People v HillAnnotate this Case
Decided on August 30, 2023 SUPREME COURT OF THE STATE OF NEW YORK Appellate Division, Second Judicial Department
MARK C. DILLON, J.P.
VALERIE BRATHWAITE NELSON
WILLIAM G. FORD
JANICE A. TAYLOR, JJ.
(Ind. No. 2916/17)
[*1]The People of the State of New York, respondent,
Juwuan Hill, appellant.
Patricia Pazner, New York, NY (White & Case LLP [Damien Nyer, Sandra Redivo, and Nicholas J. Reem], of counsel), for appellant.
Eric Gonzalez, District Attorney, Brooklyn, NY (Leonard Joblove, Sholom J. Twersky, and Sawyer White of counsel), for respondent.
DECISION & ORDER
Appeal by the defendant from a judgment of the Supreme Court, Kings County (Joanne Quinones, J.), rendered January 2, 2019, convicting him of criminal possession of a forged instrument in the second degree (eight counts), unlawful possession of a skimmer device in the second degree (two counts), criminal possession of a forged instrument in the third degree, and unauthorized use of a motor vehicle in the third degree, upon a jury verdict, and imposing sentence. The appeal brings up for review the denial, after a hearing (Deborah A. Dowling, J.), of that branch of the defendant's motion which was to suppress physical evidence.
ORDERED that the judgment is affirmed.
The defendant was charged with, inter alia, criminal possession of a forged instrument in the second and third degrees, unlawful possession of a skimmer device in the second degree, and unauthorized use of a motor vehicle in the third degree, based on traffic stops that occurred on February 24, 2017, and April 12, 2017.
At a suppression hearing, Officer Stephanie Perez testified that on February 24, 2017, she and a sergeant were patrolling in a vehicle when they observed a black Ford Fusion driven by the defendant make a turn without first engaging a turn signal. After Officer Perez stopped the defendant's vehicle, the defendant told Officer Perez that he did not have a driver license. While standing approximately one foot from the defendant's vehicle, Officer Perez detected the odor of marijuana emanating from the vehicle. Thereafter, Officer Perez asked the defendant and the other [*2]occupants to exit the vehicle, and she searched the vehicle. Officer Perez recovered, inter alia, a skimmer device from the glove compartment.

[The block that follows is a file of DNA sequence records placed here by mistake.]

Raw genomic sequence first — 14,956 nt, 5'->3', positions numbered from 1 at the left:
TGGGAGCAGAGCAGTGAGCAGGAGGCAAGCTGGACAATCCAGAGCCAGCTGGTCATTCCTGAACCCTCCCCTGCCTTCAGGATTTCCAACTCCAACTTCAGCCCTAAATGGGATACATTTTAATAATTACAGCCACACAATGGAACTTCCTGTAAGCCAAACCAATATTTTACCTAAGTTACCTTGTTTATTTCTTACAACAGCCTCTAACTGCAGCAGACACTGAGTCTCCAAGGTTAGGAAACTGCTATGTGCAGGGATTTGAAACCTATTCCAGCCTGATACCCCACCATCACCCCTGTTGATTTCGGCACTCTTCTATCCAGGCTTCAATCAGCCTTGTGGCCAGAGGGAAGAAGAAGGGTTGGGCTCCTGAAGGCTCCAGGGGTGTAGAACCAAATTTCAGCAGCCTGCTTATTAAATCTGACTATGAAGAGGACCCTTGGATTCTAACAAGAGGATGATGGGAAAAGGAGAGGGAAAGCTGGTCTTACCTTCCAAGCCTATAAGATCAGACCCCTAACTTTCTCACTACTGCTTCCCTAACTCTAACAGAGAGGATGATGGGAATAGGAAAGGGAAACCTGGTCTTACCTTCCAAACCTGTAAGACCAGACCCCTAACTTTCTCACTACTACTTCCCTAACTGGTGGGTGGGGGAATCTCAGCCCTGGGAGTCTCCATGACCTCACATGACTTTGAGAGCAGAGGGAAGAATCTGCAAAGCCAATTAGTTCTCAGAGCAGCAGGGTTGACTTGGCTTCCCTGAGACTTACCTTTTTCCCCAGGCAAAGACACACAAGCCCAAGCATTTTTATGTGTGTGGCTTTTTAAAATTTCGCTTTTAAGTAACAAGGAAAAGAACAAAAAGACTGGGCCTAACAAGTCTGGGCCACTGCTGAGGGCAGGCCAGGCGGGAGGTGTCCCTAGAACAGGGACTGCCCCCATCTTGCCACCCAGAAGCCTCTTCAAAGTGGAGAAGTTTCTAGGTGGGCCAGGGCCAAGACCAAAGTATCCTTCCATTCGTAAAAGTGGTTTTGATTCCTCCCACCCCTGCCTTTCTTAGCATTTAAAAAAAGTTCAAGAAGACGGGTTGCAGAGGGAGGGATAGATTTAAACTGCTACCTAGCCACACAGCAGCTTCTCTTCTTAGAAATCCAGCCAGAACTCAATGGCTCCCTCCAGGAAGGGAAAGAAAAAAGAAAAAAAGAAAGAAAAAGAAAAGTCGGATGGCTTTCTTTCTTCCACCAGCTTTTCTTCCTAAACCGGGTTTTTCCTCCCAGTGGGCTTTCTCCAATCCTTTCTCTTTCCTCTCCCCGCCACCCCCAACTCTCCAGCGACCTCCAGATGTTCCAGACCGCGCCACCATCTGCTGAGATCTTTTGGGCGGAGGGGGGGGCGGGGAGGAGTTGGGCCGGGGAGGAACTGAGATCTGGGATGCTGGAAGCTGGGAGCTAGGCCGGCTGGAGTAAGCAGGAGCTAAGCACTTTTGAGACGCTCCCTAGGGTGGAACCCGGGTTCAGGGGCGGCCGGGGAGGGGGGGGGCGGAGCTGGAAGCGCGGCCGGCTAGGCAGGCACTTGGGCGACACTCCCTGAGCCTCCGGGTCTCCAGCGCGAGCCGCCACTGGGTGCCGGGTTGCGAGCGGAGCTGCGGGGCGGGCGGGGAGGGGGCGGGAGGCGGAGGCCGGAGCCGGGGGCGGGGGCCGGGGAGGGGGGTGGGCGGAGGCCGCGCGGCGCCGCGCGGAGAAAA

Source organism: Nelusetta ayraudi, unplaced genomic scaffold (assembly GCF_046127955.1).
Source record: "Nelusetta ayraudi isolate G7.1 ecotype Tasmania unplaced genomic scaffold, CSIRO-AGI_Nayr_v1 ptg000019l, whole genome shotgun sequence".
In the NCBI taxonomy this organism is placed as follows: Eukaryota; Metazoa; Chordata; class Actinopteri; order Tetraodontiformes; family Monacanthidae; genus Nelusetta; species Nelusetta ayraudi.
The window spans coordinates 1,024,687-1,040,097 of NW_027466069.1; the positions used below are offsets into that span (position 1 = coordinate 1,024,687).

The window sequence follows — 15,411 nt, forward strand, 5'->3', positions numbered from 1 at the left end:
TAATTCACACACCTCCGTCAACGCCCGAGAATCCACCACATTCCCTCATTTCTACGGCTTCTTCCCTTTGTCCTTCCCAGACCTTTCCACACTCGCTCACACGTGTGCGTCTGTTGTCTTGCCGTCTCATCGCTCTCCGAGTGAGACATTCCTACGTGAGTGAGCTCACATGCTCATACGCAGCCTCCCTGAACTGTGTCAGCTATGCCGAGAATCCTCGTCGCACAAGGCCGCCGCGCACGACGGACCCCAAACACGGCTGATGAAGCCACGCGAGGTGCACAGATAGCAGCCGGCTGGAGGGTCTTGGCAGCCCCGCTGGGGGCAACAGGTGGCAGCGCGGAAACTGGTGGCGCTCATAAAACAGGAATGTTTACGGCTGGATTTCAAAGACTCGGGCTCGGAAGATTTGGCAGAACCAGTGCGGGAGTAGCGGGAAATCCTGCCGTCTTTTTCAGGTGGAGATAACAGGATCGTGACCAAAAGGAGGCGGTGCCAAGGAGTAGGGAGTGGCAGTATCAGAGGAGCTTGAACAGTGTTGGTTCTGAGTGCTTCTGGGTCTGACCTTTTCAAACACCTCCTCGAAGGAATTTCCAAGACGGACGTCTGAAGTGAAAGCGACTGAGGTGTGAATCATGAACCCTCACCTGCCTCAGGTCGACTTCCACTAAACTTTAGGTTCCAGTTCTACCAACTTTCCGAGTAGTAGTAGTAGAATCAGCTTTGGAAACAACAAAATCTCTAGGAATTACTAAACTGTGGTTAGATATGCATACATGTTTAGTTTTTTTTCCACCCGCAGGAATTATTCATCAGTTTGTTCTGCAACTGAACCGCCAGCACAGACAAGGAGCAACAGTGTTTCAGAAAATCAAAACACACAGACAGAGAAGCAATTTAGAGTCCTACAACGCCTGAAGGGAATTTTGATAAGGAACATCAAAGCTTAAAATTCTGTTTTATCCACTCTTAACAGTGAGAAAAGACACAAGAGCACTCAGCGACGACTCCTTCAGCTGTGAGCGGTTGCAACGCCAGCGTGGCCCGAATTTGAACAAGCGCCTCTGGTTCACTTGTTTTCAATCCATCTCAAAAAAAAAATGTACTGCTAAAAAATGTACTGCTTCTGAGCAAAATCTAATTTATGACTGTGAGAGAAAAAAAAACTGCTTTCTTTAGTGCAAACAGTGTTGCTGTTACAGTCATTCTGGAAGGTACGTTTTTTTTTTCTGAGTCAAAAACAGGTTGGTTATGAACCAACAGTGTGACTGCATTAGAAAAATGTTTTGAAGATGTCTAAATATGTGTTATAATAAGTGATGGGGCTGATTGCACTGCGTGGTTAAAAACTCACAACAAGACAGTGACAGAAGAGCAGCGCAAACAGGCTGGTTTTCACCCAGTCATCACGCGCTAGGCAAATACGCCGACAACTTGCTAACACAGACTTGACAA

Officer John Lewis testified during the suppression hearing that he and another officer were patrolling in a vehicle on April 12, 2017, when they observed a red Hyundai Sonata stopped and idling directly in front of a fire hydrant. After activating the emergency lights on his vehicle, Officer Lewis approached the idling vehicle, observed the defendant seated in the driver's seat holding a lit marijuana cigarette, and detected a strong odor of marijuana. When Officer Lewis asked the defendant for his driver license and registration, the defendant stated, inter alia, that he did not have a driver license. The defendant was arrested at the scene. Officer Lewis testified that he conducted an inventory search of the vehicle at the precinct station house, during which fraudulent credit cards, a fraudulent Pennsylvania driver license, and a skimmer device were found in the trunk.
After the suppression hearing, the Supreme Court denied that branch of the defendant's motion which was to suppress the physical evidence recovered on February 24, 2017, and April 12, 2017. Following a jury trial, the defendant was convicted of eight counts of criminal possession of a forged instrument in the second degree, two counts of unlawful possession of a skimmer device in the second degree, criminal possession of a forged instrument in the third degree, and unauthorized use of a motor vehicle in the third degree.